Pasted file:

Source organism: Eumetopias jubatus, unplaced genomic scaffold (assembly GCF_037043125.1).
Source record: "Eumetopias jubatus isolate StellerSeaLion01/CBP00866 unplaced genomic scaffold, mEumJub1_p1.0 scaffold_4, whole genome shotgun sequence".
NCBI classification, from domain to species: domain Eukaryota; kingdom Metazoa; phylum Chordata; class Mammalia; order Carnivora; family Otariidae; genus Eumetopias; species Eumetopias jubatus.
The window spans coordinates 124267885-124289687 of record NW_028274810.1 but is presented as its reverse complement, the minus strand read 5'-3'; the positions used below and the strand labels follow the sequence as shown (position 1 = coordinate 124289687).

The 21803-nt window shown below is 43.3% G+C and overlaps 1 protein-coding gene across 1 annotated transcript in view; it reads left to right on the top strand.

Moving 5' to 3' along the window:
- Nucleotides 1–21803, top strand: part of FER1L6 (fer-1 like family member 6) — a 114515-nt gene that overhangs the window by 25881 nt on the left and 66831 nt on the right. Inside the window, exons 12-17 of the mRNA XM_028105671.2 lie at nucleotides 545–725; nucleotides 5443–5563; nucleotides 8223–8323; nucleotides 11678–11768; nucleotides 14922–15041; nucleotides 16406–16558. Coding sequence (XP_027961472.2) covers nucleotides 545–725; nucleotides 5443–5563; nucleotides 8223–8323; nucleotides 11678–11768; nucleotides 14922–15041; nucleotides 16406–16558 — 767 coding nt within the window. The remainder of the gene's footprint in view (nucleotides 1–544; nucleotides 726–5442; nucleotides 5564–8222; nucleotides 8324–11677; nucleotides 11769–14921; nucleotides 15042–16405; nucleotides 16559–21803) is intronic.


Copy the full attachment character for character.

Source organism: Eumetopias jubatus, unplaced genomic scaffold (assembly GCF_037043125.1).
Source record: "Eumetopias jubatus isolate StellerSeaLion01/CBP00866 unplaced genomic scaffold, mEumJub1_p1.0 scaffold_4, whole genome shotgun sequence".
NCBI classification, from domain to species: domain Eukaryota; kingdom Metazoa; phylum Chordata; class Mammalia; order Carnivora; family Otariidae; genus Eumetopias; species Eumetopias jubatus.
The window spans coordinates 124267885-124289687 of record NW_028274810.1 but is presented as its reverse complement, the minus strand read 5'-3'; the positions used below and the strand labels follow the sequence as shown (position 1 = coordinate 124289687).

The 21803-nt window shown below is 43.3% G+C and overlaps 1 protein-coding gene across 1 annotated transcript in view; it reads left to right on the top strand.

Moving 5' to 3' along the window:
- Nucleotides 1–21803, top strand: part of FER1L6 (fer-1 like family member 6) — a 114515-nt gene that overhangs the window by 25881 nt on the left and 66831 nt on the right. Inside the window, exons 12-17 of the mRNA XM_028105671.2 lie at nucleotides 545–725; nucleotides 5443–5563; nucleotides 8223–8323; nucleotides 11678–11768; nucleotides 14922–15041; nucleotides 16406–16558. Coding sequence (XP_027961472.2) covers nucleotides 545–725; nucleotides 5443–5563; nucleotides 8223–8323; nucleotides 11678–11768; nucleotides 14922–15041; nucleotides 16406–16558 — 767 coding nt within the window. The remainder of the gene's footprint in view (nucleotides 1–544; nucleotides 726–5442; nucleotides 5564–8222; nucleotides 8324–11677; nucleotides 11769–14921; nucleotides 15042–16405; nucleotides 16559–21803) is intronic.